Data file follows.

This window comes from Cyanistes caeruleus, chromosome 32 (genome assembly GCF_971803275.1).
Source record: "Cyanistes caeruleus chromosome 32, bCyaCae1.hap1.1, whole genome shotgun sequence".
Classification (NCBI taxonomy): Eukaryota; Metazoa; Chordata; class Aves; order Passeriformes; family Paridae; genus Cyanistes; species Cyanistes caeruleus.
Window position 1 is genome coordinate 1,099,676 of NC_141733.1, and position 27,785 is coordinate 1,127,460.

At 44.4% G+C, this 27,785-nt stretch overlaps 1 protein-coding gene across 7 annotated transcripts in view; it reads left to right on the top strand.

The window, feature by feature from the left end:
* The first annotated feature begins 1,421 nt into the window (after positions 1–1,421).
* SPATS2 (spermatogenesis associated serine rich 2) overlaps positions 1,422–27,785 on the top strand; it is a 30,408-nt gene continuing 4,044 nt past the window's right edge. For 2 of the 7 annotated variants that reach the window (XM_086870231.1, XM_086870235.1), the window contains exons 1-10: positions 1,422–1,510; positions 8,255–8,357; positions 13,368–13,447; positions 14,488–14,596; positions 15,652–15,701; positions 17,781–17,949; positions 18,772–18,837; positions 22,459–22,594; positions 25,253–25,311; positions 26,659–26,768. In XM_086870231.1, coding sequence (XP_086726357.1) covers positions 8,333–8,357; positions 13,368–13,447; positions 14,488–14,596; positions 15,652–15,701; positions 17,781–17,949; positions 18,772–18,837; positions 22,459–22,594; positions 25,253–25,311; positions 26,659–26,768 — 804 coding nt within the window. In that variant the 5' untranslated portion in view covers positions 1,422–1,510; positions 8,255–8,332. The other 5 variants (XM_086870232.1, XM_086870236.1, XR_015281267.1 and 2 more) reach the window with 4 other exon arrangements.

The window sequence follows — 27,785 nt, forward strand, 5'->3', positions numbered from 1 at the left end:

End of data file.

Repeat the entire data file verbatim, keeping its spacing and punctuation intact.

This window comes from Cyanistes caeruleus, chromosome 32 (genome assembly GCF_971803275.1).
Source record: "Cyanistes caeruleus chromosome 32, bCyaCae1.hap1.1, whole genome shotgun sequence".
Classification (NCBI taxonomy): Eukaryota; Metazoa; Chordata; class Aves; order Passeriformes; family Paridae; genus Cyanistes; species Cyanistes caeruleus.
Window position 1 is genome coordinate 1,099,676 of NC_141733.1, and position 27,785 is coordinate 1,127,460.

At 44.4% G+C, this 27,785-nt stretch overlaps 1 protein-coding gene across 7 annotated transcripts in view; it reads left to right on the top strand.

The window, feature by feature from the left end:
* The first annotated feature begins 1,421 nt into the window (after positions 1–1,421).
* SPATS2 (spermatogenesis associated serine rich 2) overlaps positions 1,422–27,785 on the top strand; it is a 30,408-nt gene continuing 4,044 nt past the window's right edge. For 2 of the 7 annotated variants that reach the window (XM_086870231.1, XM_086870235.1), the window contains exons 1-10: positions 1,422–1,510; positions 8,255–8,357; positions 13,368–13,447; positions 14,488–14,596; positions 15,652–15,701; positions 17,781–17,949; positions 18,772–18,837; positions 22,459–22,594; positions 25,253–25,311; positions 26,659–26,768. In XM_086870231.1, coding sequence (XP_086726357.1) covers positions 8,333–8,357; positions 13,368–13,447; positions 14,488–14,596; positions 15,652–15,701; positions 17,781–17,949; positions 18,772–18,837; positions 22,459–22,594; positions 25,253–25,311; positions 26,659–26,768 — 804 coding nt within the window. In that variant the 5' untranslated portion in view covers positions 1,422–1,510; positions 8,255–8,332. The other 5 variants (XM_086870232.1, XM_086870236.1, XR_015281267.1 and 2 more) reach the window with 4 other exon arrangements.

The window sequence follows — 27,785 nt, forward strand, 5'->3', positions numbered from 1 at the left end: